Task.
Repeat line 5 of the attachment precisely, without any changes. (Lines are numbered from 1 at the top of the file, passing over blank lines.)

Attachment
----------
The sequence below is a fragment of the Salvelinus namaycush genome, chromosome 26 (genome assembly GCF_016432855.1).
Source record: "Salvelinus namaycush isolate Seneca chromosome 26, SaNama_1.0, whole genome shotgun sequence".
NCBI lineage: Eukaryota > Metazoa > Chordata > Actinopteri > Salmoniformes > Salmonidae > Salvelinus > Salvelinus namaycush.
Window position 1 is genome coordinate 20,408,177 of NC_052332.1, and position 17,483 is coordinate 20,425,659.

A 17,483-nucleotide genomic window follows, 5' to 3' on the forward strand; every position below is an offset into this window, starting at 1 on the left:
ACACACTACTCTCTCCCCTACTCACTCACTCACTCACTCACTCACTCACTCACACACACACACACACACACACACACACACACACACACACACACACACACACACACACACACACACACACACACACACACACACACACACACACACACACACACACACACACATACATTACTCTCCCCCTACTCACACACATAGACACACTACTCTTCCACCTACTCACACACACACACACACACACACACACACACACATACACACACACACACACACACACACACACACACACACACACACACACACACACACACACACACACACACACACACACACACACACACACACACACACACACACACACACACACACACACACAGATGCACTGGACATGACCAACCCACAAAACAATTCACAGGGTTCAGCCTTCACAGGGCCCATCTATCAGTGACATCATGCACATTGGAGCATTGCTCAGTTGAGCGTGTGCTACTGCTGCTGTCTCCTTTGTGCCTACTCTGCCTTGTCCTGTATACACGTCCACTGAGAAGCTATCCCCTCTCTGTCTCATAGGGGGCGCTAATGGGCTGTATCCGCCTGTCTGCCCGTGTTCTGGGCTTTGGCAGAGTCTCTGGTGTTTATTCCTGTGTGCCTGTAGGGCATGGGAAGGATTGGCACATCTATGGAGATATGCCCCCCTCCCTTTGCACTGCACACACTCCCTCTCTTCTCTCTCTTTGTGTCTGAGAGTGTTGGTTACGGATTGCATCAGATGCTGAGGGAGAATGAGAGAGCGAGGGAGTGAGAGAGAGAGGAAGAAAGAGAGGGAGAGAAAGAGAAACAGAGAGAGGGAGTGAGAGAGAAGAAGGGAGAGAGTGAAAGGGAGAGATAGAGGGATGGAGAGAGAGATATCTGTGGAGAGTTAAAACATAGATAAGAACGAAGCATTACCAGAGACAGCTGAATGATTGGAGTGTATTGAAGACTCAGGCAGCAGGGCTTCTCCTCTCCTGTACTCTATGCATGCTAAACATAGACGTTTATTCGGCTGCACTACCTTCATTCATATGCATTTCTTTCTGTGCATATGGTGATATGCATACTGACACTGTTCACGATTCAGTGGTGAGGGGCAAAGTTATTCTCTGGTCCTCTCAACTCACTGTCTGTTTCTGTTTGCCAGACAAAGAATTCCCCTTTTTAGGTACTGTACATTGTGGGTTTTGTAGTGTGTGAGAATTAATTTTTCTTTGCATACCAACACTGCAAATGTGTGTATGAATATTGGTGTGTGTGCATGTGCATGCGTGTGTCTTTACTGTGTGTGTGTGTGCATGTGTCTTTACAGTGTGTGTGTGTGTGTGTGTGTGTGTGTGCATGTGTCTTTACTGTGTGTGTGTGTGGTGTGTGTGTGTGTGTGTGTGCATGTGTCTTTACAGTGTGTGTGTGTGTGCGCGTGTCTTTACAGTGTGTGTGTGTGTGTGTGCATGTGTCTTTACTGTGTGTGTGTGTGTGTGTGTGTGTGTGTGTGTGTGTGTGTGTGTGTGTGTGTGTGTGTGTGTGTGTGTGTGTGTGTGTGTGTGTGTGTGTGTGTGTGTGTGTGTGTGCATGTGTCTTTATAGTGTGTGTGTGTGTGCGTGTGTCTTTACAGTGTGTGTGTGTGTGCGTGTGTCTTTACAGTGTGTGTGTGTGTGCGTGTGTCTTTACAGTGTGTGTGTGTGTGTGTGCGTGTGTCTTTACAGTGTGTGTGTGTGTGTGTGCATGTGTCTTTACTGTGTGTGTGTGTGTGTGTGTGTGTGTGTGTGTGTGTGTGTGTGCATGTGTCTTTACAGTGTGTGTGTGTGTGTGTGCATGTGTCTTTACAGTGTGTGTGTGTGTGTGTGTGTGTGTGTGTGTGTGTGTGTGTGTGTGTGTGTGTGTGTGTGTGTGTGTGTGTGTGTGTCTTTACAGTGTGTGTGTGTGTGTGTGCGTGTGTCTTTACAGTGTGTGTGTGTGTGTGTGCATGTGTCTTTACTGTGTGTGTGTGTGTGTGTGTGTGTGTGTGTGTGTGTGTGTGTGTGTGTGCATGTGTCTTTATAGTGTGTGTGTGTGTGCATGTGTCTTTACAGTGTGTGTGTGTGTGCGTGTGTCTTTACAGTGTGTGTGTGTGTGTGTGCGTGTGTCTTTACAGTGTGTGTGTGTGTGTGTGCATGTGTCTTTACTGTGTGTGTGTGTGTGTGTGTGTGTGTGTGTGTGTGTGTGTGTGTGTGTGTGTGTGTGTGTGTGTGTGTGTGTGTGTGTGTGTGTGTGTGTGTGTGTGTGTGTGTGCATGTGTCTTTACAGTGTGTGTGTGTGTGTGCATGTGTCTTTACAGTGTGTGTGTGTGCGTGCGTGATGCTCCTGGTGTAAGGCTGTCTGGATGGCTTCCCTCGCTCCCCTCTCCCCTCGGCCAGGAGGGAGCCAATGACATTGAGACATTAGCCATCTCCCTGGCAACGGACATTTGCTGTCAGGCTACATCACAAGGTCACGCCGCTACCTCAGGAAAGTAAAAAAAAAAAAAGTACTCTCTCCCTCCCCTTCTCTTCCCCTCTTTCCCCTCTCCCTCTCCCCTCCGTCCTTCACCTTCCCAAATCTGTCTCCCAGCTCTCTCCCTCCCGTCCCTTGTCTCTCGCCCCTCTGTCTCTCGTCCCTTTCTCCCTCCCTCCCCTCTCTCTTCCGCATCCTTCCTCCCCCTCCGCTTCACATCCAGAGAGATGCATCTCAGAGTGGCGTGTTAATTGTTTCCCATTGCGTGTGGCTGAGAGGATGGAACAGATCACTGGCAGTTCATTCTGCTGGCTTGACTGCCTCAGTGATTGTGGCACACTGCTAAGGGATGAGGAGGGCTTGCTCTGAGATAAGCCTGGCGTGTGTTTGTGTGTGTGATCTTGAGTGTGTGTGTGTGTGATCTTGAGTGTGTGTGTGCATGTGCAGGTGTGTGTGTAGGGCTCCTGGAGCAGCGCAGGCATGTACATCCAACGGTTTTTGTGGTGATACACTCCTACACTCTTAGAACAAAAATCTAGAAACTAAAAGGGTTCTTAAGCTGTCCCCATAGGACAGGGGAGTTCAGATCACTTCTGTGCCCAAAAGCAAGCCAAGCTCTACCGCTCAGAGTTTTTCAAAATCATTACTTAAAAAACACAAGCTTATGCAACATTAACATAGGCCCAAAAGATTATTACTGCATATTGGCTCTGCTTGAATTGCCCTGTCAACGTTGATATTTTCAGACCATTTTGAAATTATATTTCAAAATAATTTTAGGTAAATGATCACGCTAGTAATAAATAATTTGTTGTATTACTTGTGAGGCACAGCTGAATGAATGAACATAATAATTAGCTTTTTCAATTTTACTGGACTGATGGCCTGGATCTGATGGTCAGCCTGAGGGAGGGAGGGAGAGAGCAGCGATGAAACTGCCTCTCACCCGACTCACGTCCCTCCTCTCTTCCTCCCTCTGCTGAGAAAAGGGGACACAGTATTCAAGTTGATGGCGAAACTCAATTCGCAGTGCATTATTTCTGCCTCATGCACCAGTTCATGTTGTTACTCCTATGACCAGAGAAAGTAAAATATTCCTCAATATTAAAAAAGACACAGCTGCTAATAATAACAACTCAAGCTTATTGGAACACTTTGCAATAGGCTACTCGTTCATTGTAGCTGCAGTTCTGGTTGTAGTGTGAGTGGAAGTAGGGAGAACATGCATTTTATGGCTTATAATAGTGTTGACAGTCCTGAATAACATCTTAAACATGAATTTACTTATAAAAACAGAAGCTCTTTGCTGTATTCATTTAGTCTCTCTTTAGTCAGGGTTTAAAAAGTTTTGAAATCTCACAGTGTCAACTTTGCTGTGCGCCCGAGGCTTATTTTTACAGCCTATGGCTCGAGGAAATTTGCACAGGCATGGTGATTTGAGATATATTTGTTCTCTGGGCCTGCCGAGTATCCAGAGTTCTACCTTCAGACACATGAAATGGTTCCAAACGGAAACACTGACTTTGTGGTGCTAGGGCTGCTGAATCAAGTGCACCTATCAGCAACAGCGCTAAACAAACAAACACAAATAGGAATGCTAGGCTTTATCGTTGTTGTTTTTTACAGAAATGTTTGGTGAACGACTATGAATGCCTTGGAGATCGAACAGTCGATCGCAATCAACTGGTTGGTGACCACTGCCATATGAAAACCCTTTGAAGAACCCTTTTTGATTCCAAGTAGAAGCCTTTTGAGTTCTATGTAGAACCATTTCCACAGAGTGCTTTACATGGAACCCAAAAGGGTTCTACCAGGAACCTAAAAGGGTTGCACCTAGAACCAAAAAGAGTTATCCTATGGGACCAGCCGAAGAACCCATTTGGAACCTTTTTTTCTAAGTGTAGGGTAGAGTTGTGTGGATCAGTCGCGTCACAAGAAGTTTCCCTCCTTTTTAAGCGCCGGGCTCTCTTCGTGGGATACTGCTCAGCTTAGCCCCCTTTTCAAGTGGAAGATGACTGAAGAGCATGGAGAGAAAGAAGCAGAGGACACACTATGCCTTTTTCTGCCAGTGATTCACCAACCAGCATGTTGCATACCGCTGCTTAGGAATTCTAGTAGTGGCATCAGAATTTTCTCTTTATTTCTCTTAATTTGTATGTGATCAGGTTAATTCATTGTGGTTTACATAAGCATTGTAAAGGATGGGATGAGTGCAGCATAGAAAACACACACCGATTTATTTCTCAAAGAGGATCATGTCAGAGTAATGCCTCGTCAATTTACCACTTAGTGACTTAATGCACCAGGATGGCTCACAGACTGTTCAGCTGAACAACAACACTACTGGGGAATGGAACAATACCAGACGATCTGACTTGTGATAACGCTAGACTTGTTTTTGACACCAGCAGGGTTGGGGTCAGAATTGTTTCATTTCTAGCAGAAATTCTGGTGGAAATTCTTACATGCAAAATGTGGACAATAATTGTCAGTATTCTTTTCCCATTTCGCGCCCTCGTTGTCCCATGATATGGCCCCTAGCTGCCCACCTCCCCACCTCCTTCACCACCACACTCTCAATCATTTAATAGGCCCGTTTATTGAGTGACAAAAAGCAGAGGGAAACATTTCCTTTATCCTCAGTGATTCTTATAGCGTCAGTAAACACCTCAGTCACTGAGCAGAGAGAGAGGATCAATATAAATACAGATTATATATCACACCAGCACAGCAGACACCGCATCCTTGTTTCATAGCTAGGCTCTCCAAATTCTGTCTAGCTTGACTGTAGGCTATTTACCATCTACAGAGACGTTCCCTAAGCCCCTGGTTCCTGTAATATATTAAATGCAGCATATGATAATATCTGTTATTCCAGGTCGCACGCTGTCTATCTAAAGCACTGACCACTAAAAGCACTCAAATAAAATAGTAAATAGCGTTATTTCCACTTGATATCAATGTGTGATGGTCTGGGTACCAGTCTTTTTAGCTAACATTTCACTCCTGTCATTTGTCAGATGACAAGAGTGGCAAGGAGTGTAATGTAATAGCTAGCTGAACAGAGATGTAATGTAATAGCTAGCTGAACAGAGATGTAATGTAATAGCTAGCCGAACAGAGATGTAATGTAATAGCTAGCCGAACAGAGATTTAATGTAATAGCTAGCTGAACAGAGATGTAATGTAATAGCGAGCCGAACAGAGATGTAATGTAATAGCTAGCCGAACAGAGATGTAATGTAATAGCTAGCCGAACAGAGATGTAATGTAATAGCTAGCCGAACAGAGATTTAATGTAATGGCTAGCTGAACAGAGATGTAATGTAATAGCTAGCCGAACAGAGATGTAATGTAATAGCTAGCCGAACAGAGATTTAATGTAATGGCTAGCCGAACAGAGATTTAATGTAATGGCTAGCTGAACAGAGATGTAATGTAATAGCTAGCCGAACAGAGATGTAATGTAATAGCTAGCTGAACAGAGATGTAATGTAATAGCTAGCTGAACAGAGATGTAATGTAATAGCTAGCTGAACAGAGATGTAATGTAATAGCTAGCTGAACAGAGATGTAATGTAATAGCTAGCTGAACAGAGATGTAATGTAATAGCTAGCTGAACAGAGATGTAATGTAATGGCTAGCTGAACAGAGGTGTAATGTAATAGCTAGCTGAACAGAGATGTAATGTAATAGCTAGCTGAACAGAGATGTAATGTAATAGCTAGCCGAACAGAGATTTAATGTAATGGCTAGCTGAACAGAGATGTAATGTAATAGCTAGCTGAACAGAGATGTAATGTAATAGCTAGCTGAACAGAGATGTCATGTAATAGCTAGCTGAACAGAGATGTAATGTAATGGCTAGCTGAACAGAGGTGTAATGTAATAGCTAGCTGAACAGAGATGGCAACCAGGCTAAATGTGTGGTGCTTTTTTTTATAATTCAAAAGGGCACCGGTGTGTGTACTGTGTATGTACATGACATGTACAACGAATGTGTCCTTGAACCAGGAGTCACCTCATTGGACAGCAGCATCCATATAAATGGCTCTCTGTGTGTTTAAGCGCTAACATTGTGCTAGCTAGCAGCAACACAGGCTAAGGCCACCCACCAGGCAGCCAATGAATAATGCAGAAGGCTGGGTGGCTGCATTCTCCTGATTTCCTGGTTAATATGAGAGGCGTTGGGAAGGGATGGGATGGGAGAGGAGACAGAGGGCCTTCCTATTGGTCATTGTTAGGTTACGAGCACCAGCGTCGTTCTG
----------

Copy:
A 17,483-nucleotide genomic window follows, 5' to 3' on the forward strand; every position below is an offset into this window, starting at 1 on the left: